Gilbert Michlin’s sober text thoroughly documents the story of a Jewish immigrant family in France during the war years. Known as the country of enlightenment and human rights, France drew many Jews from Eastern Europe in the early twentieth century, including Michlin’s parents, who fled the harsh conditions of Poland in the mid-1920s. Michlin’s memoir evokes the golden years of his family’s life in prewar Paris, where he was born, but also reflects on the difficulties of being Jewish in France. His father learned this when French authorities rejected his request for naturalization on the symbolic pretext that he was "of no interest to the nation." The rise of Nazi Germany, the German occupation of France, and the advent of the Vichy government and its anti-Jewish laws would soon follow, and in 1944 the Michlin family would be deported to Auschwitz.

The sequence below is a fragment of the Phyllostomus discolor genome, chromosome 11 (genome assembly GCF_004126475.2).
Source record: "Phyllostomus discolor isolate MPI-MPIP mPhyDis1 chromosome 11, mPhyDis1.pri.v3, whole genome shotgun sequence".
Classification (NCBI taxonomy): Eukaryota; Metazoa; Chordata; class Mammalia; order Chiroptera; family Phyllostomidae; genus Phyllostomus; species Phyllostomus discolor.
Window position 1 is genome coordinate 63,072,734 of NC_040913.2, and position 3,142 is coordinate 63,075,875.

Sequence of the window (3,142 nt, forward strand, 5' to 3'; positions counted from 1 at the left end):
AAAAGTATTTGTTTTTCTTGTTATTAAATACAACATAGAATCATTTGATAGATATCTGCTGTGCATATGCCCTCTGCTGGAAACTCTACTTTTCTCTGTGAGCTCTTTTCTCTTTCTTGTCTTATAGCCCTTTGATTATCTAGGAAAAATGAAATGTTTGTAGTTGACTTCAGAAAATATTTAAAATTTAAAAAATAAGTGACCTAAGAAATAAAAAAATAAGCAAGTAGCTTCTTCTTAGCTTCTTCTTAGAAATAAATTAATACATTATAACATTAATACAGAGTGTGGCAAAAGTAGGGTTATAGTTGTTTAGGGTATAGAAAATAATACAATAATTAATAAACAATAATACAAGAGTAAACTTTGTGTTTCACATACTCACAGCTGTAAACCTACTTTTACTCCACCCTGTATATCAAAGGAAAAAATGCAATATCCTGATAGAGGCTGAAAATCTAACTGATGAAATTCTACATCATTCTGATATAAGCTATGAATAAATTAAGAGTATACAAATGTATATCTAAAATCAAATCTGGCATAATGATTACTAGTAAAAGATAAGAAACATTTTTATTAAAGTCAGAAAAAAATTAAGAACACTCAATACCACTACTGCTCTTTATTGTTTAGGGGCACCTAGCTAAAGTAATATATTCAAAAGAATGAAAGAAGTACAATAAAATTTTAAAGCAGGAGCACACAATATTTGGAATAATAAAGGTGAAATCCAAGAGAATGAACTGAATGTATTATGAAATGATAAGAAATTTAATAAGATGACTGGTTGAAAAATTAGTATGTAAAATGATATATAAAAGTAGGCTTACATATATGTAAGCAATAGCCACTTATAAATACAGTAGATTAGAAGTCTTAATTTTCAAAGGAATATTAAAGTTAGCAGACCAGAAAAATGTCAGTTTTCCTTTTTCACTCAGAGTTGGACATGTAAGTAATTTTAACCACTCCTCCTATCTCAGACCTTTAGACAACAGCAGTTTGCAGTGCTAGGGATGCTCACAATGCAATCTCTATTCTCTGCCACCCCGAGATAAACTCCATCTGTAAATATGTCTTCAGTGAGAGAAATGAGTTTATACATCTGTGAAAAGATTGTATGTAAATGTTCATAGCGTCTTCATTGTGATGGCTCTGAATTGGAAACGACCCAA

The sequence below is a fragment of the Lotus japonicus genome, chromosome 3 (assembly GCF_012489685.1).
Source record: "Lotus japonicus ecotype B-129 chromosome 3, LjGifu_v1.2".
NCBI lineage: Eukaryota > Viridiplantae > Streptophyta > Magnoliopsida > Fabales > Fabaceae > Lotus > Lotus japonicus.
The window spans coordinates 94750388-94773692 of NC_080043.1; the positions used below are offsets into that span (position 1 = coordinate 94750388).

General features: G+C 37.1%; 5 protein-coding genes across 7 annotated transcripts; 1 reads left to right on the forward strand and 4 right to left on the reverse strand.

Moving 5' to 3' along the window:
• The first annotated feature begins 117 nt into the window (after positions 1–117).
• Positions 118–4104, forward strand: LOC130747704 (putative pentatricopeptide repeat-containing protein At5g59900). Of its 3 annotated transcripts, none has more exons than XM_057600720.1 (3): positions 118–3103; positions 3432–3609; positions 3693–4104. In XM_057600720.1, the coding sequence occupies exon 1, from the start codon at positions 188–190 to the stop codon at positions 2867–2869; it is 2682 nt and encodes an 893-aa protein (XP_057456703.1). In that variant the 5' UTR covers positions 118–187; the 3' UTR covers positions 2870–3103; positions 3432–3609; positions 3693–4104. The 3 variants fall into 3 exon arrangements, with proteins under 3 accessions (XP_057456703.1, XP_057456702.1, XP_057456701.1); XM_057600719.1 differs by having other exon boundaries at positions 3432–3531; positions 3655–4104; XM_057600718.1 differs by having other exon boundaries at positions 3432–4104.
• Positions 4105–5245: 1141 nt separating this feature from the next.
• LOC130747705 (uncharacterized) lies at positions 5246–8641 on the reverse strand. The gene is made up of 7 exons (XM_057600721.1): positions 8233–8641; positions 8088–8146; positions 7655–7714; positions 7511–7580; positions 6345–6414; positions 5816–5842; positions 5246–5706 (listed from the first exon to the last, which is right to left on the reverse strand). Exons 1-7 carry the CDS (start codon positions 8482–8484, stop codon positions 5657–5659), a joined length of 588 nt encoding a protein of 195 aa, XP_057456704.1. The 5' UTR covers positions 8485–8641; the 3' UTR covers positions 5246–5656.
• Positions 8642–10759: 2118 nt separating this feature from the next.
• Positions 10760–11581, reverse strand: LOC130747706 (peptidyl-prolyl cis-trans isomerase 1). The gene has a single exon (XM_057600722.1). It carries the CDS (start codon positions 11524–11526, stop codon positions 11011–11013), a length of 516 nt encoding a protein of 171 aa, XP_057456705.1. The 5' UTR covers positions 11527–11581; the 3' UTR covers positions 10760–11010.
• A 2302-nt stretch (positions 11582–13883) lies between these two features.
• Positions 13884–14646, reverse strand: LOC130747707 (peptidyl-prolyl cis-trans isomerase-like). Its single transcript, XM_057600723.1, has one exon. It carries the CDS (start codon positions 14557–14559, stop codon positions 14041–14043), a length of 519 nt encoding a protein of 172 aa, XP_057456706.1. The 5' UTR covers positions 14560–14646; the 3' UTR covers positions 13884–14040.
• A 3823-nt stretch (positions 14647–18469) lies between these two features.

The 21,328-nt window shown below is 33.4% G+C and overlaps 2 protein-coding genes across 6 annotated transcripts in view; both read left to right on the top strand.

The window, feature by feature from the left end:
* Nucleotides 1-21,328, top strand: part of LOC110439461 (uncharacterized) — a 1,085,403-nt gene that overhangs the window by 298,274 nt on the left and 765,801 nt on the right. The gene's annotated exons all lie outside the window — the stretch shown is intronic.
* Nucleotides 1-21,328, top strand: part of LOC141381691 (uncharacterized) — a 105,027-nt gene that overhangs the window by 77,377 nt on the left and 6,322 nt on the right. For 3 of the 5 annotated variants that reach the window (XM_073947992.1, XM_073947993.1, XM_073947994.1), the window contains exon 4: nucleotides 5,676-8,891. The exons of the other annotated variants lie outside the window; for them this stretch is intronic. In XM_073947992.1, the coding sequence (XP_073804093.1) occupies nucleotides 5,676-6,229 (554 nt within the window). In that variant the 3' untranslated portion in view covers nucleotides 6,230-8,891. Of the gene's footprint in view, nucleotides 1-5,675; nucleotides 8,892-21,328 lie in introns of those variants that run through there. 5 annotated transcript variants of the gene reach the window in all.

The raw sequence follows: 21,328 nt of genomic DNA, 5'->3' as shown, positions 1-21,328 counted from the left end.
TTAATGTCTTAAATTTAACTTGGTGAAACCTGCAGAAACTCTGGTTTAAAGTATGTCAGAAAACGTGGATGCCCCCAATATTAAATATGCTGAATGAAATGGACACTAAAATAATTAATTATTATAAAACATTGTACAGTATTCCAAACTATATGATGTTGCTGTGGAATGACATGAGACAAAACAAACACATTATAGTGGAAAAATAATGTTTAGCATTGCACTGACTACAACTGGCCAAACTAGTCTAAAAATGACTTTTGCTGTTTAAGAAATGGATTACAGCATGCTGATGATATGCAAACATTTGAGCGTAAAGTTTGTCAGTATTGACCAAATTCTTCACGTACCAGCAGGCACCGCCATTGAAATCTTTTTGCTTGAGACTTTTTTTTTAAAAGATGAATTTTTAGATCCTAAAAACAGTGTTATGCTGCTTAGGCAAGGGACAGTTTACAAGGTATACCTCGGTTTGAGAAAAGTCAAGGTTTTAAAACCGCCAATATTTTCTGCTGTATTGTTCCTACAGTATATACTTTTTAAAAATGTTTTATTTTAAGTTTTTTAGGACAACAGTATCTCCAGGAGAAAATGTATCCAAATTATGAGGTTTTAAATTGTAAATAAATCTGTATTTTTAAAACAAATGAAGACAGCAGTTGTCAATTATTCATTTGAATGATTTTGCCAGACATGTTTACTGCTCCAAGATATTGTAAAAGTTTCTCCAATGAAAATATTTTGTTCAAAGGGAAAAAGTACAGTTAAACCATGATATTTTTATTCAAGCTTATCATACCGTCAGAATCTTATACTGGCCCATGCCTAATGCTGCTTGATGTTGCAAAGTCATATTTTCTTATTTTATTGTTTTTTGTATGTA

|Publisher:||Wayne State University Press|
|Edition description:||New Edition|
|Product dimensions:||6.00(w) x 9.00(h) x (d)|
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